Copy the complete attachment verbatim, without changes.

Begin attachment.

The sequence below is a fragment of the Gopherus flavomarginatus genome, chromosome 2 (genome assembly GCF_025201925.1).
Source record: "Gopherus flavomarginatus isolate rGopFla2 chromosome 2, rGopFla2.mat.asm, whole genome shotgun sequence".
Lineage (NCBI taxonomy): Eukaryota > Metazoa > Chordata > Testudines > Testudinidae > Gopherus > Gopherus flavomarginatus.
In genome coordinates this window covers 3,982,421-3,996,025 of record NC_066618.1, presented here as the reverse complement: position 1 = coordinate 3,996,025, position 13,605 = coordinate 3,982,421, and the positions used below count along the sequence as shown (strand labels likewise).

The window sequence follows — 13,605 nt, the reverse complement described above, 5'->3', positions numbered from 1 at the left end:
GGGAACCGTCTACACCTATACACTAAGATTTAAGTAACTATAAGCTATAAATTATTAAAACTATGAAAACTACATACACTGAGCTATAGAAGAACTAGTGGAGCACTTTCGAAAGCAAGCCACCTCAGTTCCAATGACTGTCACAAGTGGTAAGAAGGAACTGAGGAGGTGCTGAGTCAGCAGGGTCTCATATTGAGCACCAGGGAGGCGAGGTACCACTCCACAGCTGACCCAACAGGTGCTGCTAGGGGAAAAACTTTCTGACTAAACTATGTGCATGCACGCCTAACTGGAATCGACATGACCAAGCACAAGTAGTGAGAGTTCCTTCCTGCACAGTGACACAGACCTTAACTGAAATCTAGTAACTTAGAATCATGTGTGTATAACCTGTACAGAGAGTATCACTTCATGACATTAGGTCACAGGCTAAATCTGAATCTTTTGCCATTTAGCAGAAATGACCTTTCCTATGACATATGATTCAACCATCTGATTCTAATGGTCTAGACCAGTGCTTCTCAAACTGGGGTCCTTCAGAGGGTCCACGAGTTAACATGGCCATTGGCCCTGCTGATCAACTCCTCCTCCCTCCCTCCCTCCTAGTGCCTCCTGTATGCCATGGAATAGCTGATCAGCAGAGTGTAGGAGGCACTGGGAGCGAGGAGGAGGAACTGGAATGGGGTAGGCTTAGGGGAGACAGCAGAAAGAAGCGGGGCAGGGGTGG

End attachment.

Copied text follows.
The sequence below is a fragment of the Gopherus flavomarginatus genome, chromosome 2 (genome assembly GCF_025201925.1).
Source record: "Gopherus flavomarginatus isolate rGopFla2 chromosome 2, rGopFla2.mat.asm, whole genome shotgun sequence".
Lineage (NCBI taxonomy): Eukaryota > Metazoa > Chordata > Testudines > Testudinidae > Gopherus > Gopherus flavomarginatus.
In genome coordinates this window covers 3,982,421-3,996,025 of record NC_066618.1, presented here as the reverse complement: position 1 = coordinate 3,996,025, position 13,605 = coordinate 3,982,421, and the positions used below count along the sequence as shown (strand labels likewise).

The window sequence follows — 13,605 nt, the reverse complement described above, 5'->3', positions numbered from 1 at the left end:
GGGAACCGTCTACACCTATACACTAAGATTTAAGTAACTATAAGCTATAAATTATTAAAACTATGAAAACTACATACACTGAGCTATAGAAGAACTAGTGGAGCACTTTCGAAAGCAAGCCACCTCAGTTCCAATGACTGTCACAAGTGGTAAGAAGGAACTGAGGAGGTGCTGAGTCAGCAGGGTCTCATATTGAGCACCAGGGAGGCGAGGTACCACTCCACAGCTGACCCAACAGGTGCTGCTAGGGGAAAAACTTTCTGACTAAACTATGTGCATGCACGCCTAACTGGAATCGACATGACCAAGCACAAGTAGTGAGAGTTCCTTCCTGCACAGTGACACAGACCTTAACTGAAATCTAGTAACTTAGAATCATGTGTGTATAACCTGTACAGAGAGTATCACTTCATGACATTAGGTCACAGGCTAAATCTGAATCTTTTGCCATTTAGCAGAAATGACCTTTCCTATGACATATGATTCAACCATCTGATTCTAATGGTCTAGACCAGTGCTTCTCAAACTGGGGTCCTTCAGAGGGTCCACGAGTTAACATGGCCATTGGCCCTGCTGATCAACTCCTCCTCCCTCCCTCCCTCCTAGTGCCTCCTGTATGCCATGGAATAGCTGATCAGCAGAGTGTAGGAGGCACTGGGAGCGAGGAGGAGGAACTGGAATGGGGTAGGCTTAGGGGAGACAGCAGAAAGAAGCGGGGCAGGGGTGG